We’re breaking up and to be honest: it’s you, not me.
It wasn’t always like this. I’d heard good things about you in the beginning and I thought maybe we could evolve from being “just” acquaintances to maybe being life-long friends. The early signs were good. My first Zip was rugged, reliable, and I could hide it anywhere on my body while I walked all over my hometown. Truth be told, though, it seemed like a scaled down Tomagotchi my kids played with back in the Nineties and I wanted something a little more manly.
My workplace pushed us to buy a Flex and it was okay, though the thought on my bosses having access to my fitness statistics was more than a little creepy. For a short time, though, I lived and died by the little lights and the improved dashboard, which was kind of fun to play with. What made me put it on the shelf was the tiniest amount of sweat that seemed to gum up the electronics. The lights stopped working until I dried the darn thing out.
That should have been a warning sign, but I worked so hard on our relationship and I wasn’t ready to quit. I put in an order for a Charge HR and waited for it to be mailed to me, knowing it would be six weeks before it arrived.
Finally I broke down and emailed your Help Desk for a status report. In return, I received a boiler plate response saying the wait was now eight to ten weeks. You didn’t mention that when I ordered.
Then the news came that the Surge was causing rashes on a “small fraction” of users.
Cancel my Charge HR order? Click yeah!
To be honest, though, I was right on the edge of cancelling, anyway, and that’s because we could see out here in the boondocks that your left hand stopped talking to your right hand.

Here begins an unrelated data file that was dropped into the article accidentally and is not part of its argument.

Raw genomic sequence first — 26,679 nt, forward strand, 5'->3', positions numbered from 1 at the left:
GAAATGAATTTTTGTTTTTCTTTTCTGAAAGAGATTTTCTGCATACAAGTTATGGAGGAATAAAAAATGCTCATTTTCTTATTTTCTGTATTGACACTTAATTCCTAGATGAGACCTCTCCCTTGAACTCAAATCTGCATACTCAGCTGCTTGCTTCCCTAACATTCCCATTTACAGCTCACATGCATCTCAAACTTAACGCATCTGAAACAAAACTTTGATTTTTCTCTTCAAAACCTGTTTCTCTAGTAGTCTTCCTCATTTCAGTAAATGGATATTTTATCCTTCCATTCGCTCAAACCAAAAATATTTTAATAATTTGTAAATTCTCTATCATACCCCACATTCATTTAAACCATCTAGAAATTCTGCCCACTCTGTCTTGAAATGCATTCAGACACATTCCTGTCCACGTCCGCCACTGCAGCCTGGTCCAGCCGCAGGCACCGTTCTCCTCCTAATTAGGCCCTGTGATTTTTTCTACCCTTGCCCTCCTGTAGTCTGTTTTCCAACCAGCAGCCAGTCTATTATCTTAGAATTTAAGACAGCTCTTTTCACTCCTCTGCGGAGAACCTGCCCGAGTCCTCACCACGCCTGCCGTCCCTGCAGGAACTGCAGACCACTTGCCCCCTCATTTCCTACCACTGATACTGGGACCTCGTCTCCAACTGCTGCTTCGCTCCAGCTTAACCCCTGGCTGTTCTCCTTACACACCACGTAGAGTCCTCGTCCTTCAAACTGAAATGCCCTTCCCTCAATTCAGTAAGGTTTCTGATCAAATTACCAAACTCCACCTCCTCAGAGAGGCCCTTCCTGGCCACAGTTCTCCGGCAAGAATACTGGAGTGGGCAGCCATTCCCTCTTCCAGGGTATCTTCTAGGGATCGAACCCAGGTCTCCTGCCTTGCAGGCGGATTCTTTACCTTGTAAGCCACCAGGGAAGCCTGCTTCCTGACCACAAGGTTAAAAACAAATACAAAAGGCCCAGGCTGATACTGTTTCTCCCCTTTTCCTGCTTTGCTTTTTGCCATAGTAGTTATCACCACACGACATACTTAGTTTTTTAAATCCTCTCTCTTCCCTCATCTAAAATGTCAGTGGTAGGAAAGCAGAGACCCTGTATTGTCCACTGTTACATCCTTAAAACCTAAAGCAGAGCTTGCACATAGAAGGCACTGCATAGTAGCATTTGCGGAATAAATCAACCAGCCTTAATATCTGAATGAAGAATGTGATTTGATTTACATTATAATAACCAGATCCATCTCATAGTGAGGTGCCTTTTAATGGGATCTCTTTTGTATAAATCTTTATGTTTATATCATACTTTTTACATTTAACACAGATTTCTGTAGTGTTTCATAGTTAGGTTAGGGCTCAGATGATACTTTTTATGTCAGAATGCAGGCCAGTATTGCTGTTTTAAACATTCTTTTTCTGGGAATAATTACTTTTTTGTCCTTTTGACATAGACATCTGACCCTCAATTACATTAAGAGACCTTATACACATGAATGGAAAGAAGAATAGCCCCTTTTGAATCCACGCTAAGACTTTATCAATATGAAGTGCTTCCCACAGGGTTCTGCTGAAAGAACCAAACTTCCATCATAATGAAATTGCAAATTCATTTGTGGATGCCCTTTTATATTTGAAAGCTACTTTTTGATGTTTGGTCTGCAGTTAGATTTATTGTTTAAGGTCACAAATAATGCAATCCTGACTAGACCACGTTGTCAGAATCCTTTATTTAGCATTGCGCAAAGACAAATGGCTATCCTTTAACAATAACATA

Your left hand is your marketing department with all the pretty colors, the pictures of energetic young people (no aging boomers or Social Security patients on your web site or in your commercials, nosiree, Bob!), and so many promises of a bright future in only six or eight or ten weeks.
The right hand are your techies and they’re awesome. I posted a problem with your iPhone app on Twitter a few weeks ago and one of your programmers jumped right on it. (I admit to a little bias: two of my degrees are in IT.)
Your executive suite is somewhere in the middle of those hands and they’re responsible for reining in the energy of the marketing department while inspiring the techies to reach higher and faster. Based on my experience, the techies are doing their job (I disregard the rashes; I think that’s user error from cinching the wrist bands too tight), so in my opinion, it’s marketing that’s the cause of our break-up.
I can’t tell you where to go from here because you’re a for-profit company. Somewhere in your corner suite, there’s someone who believes it’s marketing that generates profits, but that’s wrong. You already have a product line that will sell itself, but your company (through advertising!) keeps making promises with bright colors and pretty people, then not delivering on your promises in a timely manner. That means somebody in your executive suite failed to corral marketing’s energy with handcuffs called Reality.
Anyway, I’ll stick to my abused little Zip for now until it dies, then I’ll look elsewhere.
It didn’t have to be this way but you and I can’t go on like this anymore. I have to have trust in your promises for our relationship to continue and, frankly, it’s hard to trust you right now.
No response required. It’d probably be something on a boiler plate, anyway.